Villani is part of Macron’s effort to change France’s political landscape, drawing into parliament people who are not professional politicians. The scientist has attempted to be more than just a new face. A fan of Marvel Comics’s Amazing Fantasy, Villani abides by the superhero’s mantra that “with great power comes great responsibility.”

France doesn’t have a Science Advisory Committee like in the U.S. The French prime minister is supposed to have a similar body, but Villani notes, “it hasn’t been used in a long, long time.”

‘Sexy’ Math

Villani, who carries a pocket watch at all times and a giant, full and often half-open backpack, is a busy man. His aides talk about their boss’s extreme multi-tasking: he writes with one hand, types with the other all while speaking on the phone.

“I must do everything at the same time, that’s the difficulty,” Villani said.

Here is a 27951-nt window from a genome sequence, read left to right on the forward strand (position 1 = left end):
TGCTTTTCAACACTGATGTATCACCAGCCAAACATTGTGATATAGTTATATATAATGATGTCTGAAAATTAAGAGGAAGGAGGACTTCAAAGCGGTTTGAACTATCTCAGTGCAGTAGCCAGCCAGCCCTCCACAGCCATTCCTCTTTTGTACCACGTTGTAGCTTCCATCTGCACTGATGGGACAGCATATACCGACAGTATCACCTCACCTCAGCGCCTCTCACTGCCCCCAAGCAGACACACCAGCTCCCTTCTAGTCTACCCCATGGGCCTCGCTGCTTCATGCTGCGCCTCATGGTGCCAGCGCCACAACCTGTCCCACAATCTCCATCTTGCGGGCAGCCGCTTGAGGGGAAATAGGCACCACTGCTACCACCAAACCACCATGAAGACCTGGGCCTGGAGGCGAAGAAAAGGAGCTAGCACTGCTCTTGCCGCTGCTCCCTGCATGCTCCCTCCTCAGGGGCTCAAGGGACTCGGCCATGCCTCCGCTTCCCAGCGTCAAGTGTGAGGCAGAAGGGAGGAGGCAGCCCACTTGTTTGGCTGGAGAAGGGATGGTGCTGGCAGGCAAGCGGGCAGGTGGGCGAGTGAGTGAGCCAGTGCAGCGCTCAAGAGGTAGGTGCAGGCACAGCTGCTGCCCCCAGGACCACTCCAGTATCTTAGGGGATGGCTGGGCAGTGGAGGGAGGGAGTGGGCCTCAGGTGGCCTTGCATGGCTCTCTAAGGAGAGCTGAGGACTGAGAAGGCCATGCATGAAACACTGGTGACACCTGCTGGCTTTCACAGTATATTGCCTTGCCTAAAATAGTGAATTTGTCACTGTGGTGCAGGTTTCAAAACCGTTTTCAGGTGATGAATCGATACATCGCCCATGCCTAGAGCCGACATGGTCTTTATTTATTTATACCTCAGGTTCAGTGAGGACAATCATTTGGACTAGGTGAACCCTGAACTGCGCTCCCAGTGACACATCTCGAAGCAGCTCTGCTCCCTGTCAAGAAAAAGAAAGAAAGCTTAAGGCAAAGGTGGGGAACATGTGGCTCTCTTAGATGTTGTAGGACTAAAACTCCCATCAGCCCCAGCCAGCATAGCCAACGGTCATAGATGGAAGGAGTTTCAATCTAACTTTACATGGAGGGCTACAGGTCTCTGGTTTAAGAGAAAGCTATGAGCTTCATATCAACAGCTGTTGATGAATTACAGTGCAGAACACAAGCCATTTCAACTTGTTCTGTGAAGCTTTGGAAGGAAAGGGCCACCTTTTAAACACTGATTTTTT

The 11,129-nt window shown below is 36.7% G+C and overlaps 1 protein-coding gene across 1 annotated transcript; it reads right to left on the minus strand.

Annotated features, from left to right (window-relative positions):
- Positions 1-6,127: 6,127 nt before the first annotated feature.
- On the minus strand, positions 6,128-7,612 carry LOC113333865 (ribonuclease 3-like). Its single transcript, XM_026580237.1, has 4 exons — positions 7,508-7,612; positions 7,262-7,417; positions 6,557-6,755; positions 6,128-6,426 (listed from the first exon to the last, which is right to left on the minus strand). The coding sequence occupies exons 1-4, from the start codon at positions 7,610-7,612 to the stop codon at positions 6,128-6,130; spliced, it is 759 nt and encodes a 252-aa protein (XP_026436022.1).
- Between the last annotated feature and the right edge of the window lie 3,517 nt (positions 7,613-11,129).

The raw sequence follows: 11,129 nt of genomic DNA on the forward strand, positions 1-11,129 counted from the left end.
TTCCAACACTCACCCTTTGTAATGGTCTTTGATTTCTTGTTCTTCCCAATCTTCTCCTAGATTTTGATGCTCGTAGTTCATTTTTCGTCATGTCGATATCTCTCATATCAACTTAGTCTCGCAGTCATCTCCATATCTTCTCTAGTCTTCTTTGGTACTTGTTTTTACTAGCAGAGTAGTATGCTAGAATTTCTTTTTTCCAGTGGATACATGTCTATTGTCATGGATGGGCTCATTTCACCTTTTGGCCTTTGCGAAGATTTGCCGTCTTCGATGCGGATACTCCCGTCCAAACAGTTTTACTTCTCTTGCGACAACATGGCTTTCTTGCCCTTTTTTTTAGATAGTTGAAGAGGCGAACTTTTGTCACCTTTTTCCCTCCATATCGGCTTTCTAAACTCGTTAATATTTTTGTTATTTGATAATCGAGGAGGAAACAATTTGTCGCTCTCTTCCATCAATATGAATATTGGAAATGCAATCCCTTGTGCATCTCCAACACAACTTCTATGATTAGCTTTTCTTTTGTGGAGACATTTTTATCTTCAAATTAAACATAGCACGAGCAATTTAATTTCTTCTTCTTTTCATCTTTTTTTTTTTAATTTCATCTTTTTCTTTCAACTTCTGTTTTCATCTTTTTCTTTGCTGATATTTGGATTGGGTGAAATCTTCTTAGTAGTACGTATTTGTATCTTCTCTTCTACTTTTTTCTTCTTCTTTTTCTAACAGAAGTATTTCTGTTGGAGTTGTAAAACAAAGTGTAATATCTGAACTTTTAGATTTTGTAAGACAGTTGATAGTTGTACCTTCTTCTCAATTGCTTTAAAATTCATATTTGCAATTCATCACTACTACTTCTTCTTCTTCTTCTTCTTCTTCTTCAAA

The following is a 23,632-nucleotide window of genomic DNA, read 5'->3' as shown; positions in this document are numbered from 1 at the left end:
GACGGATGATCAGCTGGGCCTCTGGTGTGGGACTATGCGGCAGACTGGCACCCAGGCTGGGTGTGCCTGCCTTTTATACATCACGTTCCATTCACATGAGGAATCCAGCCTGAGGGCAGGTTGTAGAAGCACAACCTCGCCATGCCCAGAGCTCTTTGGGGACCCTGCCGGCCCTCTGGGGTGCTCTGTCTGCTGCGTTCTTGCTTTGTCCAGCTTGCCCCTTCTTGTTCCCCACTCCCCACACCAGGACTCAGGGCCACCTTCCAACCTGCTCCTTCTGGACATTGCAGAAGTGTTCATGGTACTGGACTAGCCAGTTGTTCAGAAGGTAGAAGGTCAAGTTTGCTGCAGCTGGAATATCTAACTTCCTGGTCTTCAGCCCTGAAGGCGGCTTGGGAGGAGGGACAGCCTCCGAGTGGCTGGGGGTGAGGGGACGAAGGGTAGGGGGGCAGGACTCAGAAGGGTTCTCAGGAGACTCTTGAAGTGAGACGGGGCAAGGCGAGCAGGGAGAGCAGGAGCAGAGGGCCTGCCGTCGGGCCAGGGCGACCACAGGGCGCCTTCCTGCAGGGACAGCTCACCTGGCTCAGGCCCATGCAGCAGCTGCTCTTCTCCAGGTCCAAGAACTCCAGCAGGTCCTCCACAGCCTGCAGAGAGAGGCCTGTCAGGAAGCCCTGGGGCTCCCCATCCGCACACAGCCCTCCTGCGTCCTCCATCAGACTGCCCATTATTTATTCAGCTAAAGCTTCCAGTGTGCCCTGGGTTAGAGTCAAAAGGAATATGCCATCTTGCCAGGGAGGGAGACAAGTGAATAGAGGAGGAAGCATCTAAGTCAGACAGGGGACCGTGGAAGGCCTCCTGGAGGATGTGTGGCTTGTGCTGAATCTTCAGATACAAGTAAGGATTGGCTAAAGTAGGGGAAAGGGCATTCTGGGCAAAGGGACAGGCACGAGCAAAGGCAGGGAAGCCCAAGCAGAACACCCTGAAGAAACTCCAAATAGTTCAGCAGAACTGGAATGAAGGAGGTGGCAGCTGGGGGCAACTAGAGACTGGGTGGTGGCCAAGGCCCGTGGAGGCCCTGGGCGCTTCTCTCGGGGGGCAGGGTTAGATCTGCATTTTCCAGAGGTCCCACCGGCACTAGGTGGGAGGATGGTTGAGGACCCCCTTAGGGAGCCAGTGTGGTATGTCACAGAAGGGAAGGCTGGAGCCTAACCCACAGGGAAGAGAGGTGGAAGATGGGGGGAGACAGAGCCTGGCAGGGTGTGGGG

The scientist is also contributing to a much-debated government plan to revise the constitution, which has taken him into uncharted and controversial waters. For the most part, though, he’s sticking to his real passion — making France the place to be for math and science.

In a June 2016 TED Talk about why his field of study is “so sexy,” Villani joked about French people’s reputation and added more seriously that Paris has more mathematicians than any other city in the world.

“What is it that French people do better than all the others? If you take a poll, the top three answers might be: love, wine and whining… Maybe. But let me suggest a fourth one: mathematics.”

It was a article; you can see the original page here